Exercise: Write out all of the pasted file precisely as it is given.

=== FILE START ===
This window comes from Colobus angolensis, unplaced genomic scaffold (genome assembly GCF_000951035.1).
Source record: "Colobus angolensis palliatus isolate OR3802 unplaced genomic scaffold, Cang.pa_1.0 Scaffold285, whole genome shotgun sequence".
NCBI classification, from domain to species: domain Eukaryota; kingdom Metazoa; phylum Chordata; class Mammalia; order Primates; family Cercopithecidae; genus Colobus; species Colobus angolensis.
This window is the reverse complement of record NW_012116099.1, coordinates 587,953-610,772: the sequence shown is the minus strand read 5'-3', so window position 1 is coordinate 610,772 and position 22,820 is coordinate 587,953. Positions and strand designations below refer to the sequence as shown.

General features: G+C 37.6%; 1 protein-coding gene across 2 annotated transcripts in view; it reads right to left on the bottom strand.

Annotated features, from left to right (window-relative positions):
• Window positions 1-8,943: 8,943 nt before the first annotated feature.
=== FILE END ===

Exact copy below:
This window comes from Colobus angolensis, unplaced genomic scaffold (genome assembly GCF_000951035.1).
Source record: "Colobus angolensis palliatus isolate OR3802 unplaced genomic scaffold, Cang.pa_1.0 Scaffold285, whole genome shotgun sequence".
NCBI classification, from domain to species: domain Eukaryota; kingdom Metazoa; phylum Chordata; class Mammalia; order Primates; family Cercopithecidae; genus Colobus; species Colobus angolensis.
This window is the reverse complement of record NW_012116099.1, coordinates 587,953-610,772: the sequence shown is the minus strand read 5'-3', so window position 1 is coordinate 610,772 and position 22,820 is coordinate 587,953. Positions and strand designations below refer to the sequence as shown.

General features: G+C 37.6%; 1 protein-coding gene across 2 annotated transcripts in view; it reads right to left on the bottom strand.

Annotated features, from left to right (window-relative positions):
• Window positions 1-8,943: 8,943 nt before the first annotated feature.